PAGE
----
There is one last Favourite Author to post, shared by Marcia Century in April 2018. Marcia’s favourite genre is crime fiction and her favourite author is Donna Leon. Almost none in the audience have read this author, and we are grateful Marcia made this recommendation!
Donna Leon was born in New Jersey in 1942. This is the only consistent fact Marcia found in her research. The author has lived her adult life between Venice and Switzerland, where her books were published in German. Leon refuses to have her books published in Italian to retain her privacy in Venice. Her works are translated in 35 languages.
Since Marcia’s presentation, a new novel (29th in the series) has come out. In other words, her non-stereotypical Commissario has solved more than a major crime a year in Venice since 1992. Yes, this author was first published at 50! She finds writing effortless, doing one scene every morning and starting the next one before turning off the computer. Critics call her prose “exquisite.” Marcia described her writing as intelligent, intense, subtle, funny, satirical and angry — “character studies wrapped around the heart of a mystery.” There are three more Donna Leon books to discover: a cookbook, a book of essays on Venice and a multi-sensory publication of music, painting and the literary arts.
Could it be the polar vortex that is making our club’s winter break seem so long? I know that I, for one, am really looking forward to resuming our weekly meetings. And having said that, I am very pleased to announce that the first meeting of The Calgary Women’s Literary Club will take place on Tuesday, MARCH 5th. Our usual meeting space is reserved, Lynn Koltutsky and Flora Spackman have volunteered to bring refreshments and Sandra Ens is looking forward to presenting her paper. The tea and coffee will be on and I look forward to seeing everyone again. Until then, do stay warm. A Chinook or spring is just around the corner.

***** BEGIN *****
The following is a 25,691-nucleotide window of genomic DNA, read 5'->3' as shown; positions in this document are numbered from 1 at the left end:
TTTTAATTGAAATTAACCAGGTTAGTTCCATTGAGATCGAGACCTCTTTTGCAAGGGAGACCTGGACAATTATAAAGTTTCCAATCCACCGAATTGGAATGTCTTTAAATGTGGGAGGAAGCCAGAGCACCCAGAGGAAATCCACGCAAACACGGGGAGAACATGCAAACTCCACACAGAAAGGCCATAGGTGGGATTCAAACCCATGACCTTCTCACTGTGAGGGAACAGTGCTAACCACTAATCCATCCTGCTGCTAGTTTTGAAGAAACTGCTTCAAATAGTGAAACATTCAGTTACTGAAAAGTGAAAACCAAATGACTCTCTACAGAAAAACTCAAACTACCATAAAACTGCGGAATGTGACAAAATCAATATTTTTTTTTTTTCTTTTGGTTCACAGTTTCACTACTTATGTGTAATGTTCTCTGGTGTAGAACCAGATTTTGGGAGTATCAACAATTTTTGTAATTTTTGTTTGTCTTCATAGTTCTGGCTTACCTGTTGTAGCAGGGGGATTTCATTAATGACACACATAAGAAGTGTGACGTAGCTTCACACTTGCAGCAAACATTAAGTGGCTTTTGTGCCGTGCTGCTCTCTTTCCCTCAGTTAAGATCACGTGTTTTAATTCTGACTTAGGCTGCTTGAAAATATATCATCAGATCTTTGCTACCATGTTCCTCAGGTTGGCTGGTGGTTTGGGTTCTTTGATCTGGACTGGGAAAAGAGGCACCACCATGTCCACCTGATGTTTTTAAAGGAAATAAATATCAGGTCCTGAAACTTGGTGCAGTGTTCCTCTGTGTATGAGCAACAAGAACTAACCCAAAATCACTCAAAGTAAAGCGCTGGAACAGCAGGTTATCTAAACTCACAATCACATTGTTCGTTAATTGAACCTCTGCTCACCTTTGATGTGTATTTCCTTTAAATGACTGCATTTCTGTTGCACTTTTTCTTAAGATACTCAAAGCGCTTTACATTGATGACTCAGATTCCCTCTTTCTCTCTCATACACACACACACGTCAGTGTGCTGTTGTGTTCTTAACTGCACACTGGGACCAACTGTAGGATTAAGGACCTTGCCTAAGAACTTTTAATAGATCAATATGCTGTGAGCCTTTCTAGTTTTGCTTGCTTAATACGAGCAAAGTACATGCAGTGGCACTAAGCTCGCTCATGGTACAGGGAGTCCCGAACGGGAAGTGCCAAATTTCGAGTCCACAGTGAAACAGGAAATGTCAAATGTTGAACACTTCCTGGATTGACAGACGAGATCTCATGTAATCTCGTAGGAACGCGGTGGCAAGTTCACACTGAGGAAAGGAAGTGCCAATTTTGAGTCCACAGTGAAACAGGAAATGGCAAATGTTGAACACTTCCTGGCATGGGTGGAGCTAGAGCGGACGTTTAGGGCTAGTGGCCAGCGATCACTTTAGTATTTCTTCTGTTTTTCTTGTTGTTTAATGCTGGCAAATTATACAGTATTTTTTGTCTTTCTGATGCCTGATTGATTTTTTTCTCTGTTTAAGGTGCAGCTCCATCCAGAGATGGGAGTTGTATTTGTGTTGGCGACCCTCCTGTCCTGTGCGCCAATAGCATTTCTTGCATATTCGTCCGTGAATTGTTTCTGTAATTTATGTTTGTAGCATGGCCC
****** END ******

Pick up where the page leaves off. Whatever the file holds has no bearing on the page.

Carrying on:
Another Celebration! In December, we returned to Amica to enjoy our annual Winter Party. CWLC former president Ruth Hilland opened the meeting with a few poignant words of welcome. She reflected on the grand tradition and history of our club. A selection of readings was provided by three fun-loving ladies, Sandra Ens, Shawna Mattison and Moorea Gray who brought the audience to their feet! Encores ensued. Cathy Redfern presented each club member with a Getting To Know You booklet, a collection of member profiles compiled by an energetic Executive, driven by the desire to know each other more fully. By Doloris Duval, President
The club is taking a hiatus, with no formal meetings until the spring. We will reconvene on March 5, 2019 to continue an exploration of the Role of Humor, Satire and Irony in Literature.
The women of the Calgary Women’s Literary Club have been very busy celebrating over the past few weeks!
In November, Christine Gingerick and Robin Padanyi hosted our group on a private tour of the breathtaking new Calgary Public Library. We learned behind the scenes information about the design and construction of the building itself and about the evolving philosophies surrounding libraries today. Our tour concluded with Robin guiding the group to our very own CALGARY WOMEN’S LITERARY CLUB window on which the dedication reads:
Donated by members past and present of The Calgary Women’s Literary Club, established 1906.